of suitable habitat for many prey species [20]. Range management
practices that produce or maintain ranges in good condition provide a
greater abundance and variety of prey for many raptor species including
prairie falcons [11].

Organochlorine contaminants and mercury appear to have been primarily
responsible for earlier prairie falcon declines because of direct
effects on prairie falcons and effects on their prey base. Restrictions
on DDT and mercury use have considerably alleviated the declines caused
by biocide pollution, but populations in areas of agricultural pesticide
use continue to show lowered reproduction. In areas where prairie
falcons feed primarily on birds, productivity and nest success are much
lower than where the diet is primarily mammalian. In California pest
control eliminated 1 million passerines from 1966 to 1972; roughly 30
percent of these were horned larks [16].

Human disturbance near prairie falcon nest sites during the breeding
season may result in nest abandonment [16]. Construction of homes at
the base of cliffs throughout the West has caused prairie falcons to
leave areas where they may have nested for generations [11]. High
levels of human disturbance near historical nesting territories were
thought to be responsible for declines of prairie falcons in the Mojave
Desert [9]. Boyce [9] suggested placing roads at least a 15-minute walk
from a prairie falcon nest, preferably a 30-minute walk. He also
suggests placing restrictions on recreational activities and/or closure
of habitat near nests if possible.

Prairie falcons are being bred successfully in captivity.
Captive-raised birds are being placed in wild aeries to help managers
develop techniques for reintroduction of peregrine falcons.
Captive-raised prairie falcons are also raised for falconry purposes
[16].
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Tesky, Julie L. 1994. Falco mexicanus. In: Fire Effects Information System, [Online]. U.S. Department of Agriculture, Forest Service, Rocky Mountain Research Station, Fire Sciences Laboratory (Producer). Available: http://www.fs.fed.us/database/feis/

Occurrence in North America

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AZ
CA
CO
ID
KS
MT
NE
NM
NV
ND

OK
OR
SD
TX
UT
WA
WY





AB
BC
SK













MEXICO


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Tesky, Julie L. 1994. Falco mexicanus. In: Fire Effects Information System, [Online]. U.S. Department of Agriculture, Forest Service, Rocky Mountain Research Station, Fire Sciences Laboratory (Producer). Available: http://www.fs.fed.us/database/feis/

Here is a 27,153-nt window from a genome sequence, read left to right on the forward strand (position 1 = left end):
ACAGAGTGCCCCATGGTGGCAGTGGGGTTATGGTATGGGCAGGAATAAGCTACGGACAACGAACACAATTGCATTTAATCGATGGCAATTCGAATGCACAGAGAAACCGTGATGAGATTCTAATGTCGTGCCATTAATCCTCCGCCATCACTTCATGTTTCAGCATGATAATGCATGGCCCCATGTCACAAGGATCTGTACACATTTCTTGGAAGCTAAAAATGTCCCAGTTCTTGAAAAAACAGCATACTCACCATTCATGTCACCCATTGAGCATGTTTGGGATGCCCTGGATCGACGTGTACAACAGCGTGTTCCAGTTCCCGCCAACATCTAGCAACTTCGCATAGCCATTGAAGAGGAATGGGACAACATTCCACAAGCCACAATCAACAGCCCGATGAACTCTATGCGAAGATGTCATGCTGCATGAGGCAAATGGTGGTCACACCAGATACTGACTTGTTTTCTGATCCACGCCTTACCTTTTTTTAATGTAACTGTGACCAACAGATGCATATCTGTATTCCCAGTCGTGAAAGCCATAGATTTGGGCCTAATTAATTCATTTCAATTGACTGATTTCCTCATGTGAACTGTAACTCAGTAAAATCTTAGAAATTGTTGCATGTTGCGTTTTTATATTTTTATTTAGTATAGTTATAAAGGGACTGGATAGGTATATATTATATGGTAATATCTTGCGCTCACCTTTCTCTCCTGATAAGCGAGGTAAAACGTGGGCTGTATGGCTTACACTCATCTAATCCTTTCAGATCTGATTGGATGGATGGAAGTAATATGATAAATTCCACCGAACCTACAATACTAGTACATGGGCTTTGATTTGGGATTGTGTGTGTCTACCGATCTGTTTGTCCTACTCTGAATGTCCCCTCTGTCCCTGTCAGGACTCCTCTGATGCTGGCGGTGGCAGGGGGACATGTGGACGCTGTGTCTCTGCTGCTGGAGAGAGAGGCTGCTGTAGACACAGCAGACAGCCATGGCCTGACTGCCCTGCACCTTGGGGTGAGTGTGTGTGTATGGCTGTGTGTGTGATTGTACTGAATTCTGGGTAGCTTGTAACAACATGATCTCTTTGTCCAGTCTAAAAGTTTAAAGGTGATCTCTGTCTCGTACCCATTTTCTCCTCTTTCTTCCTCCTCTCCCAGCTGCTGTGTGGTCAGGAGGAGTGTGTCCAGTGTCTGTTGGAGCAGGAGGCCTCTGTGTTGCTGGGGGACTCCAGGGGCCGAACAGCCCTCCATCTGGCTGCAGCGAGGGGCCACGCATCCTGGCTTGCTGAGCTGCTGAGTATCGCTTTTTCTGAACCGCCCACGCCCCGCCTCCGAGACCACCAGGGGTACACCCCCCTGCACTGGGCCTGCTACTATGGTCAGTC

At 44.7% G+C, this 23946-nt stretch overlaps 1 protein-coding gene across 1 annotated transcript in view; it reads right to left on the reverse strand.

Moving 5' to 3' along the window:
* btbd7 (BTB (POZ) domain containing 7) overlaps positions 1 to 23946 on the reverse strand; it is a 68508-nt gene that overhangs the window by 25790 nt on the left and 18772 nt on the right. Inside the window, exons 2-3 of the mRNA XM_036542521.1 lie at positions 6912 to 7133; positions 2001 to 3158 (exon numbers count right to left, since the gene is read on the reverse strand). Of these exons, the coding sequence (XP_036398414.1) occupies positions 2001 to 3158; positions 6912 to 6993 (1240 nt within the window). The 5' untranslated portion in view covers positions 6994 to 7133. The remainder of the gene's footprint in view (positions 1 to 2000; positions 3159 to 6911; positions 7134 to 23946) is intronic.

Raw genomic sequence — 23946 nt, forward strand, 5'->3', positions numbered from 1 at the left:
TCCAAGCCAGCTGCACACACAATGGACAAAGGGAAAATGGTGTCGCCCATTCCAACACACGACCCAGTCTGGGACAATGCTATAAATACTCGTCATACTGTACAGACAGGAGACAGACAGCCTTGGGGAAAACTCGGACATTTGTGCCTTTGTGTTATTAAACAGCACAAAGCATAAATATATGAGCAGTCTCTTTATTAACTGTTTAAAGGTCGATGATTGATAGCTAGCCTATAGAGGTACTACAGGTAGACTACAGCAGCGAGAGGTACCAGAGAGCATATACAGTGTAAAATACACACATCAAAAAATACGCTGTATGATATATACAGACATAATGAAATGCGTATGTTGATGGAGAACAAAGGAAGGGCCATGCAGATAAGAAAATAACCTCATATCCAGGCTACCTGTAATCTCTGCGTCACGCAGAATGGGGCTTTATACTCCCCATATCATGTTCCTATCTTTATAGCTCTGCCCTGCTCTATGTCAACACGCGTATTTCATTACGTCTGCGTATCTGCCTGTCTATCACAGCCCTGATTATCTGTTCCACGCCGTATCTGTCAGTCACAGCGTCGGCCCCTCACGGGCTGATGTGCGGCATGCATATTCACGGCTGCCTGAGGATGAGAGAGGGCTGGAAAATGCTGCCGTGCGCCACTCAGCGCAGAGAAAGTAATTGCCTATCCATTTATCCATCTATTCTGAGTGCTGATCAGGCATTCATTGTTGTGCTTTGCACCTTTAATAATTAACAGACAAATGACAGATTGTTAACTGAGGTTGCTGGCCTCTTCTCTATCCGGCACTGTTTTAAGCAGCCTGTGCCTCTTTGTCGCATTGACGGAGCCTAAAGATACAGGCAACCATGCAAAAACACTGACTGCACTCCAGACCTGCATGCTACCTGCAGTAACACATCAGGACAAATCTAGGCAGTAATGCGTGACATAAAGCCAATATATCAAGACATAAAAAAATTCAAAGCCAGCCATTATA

Predators

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Adult prairie falcons are seldom killed by predators, although adult
incubating birds are sometimes taken by great horned owls (Bubo
virginianus) at night [16]. Predation by coyotes (Canis latrans), dogs
(Canis familiaris), badgers (Taxidea taxus), bobcats (Lynx rufus),
golden eagles, and great horned owls is probably the greatest overall
factor in nestling mortality by predators [16,26,32].
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Tesky, Julie L. 1994. Falco mexicanus. In: Fire Effects Information System, [Online]. U.S. Department of Agriculture, Forest Service, Rocky Mountain Research Station, Fire Sciences Laboratory (Producer). Available: http://www.fs.fed.us/database/feis/

Preferred Habitat

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Prairie falcons occupy open treeless terrain including prairies,
deserts, riverine escarpments, canyons, foothills, and mountains in
relatively arid western regions [13,16,32,34]. In the Sierra Nevada
prairie falcons range above timberline in late summer but winter at
lower elevations [34].

Nesting habitat - During the breeding season prairie falcons are
commonly found in foothills and mountains which provide cliffs and
escarpments suitable for nest sites [16]. Occasionally prairie falcons
nest at altitudes of 10,000 feet (3,048 m), although this is
exceptional. The highest recorded nest site is 11,699 feet (3,566 m) in
Colorado [32]. Prairie falcons generally nest on cliffs, from low rock
outcrops of 30 feet (9 m) to vertical cliffs 400 feet (121 m) high.
They prefer cliffs with a sheltered ledge with loose debris or gravel
for a nest, overlooking treeless country for hunting. They may also
nest in potholes or large caves [32]. Prairie falcons sometimes use old
nests of ravens (Corvus spp.), hawks, and golden eagles (Aquila
chrysaetos) [8,13,32]. Nest sites with southern or eastern exposures
are preferred. However, in southwestern Idaho no preference was noted
[16], and in the San Joaquin Valley, California, most prairie falcon
nests had northern exposures and no south-facing ledges were used [32].
Prairie falcons usually have alternate nesting sites located on the same
cliff and tend to use alternate ledges in succeeding years. Nesting
failure does not seem to deter use of the cliff in the following year
[32].

Of 36 nesting cliffs in Colorado and Wyoming, 14 were sandstone, 10 were
sedimentary conglomerate, 7 were limestone, and 5 were granite.
Twenty-two nesting ledges faced south, five faced north and nine faced
east or west [32]. In southeastern Montana and northern Wyoming,
Phillips and others [28] reported that all prairie falcon nests were
found in cracks or potholes in sandstone cliffs. The mean distance
between occupied nest sites was 4.8 miles (7.8 km) [28].

In British Columbia prairie falcon nests were situated on ledges, in
caves, in crevices, and in potholes on cliffs. Nesting cliffs were
granite or sandstone and ranged from 49 to 453 feet (15-138 m) in
height; the actual nest site ranged from 29 to 295 feet (9-90 m) from
the base of the cliff [12].

Foraging habitat - Prairie falcons generally forage in open areas with
low vegetation containing ground squirrels (Spermophilus spp.) and
passerine birds. They tend to have definite hunting ranges. When food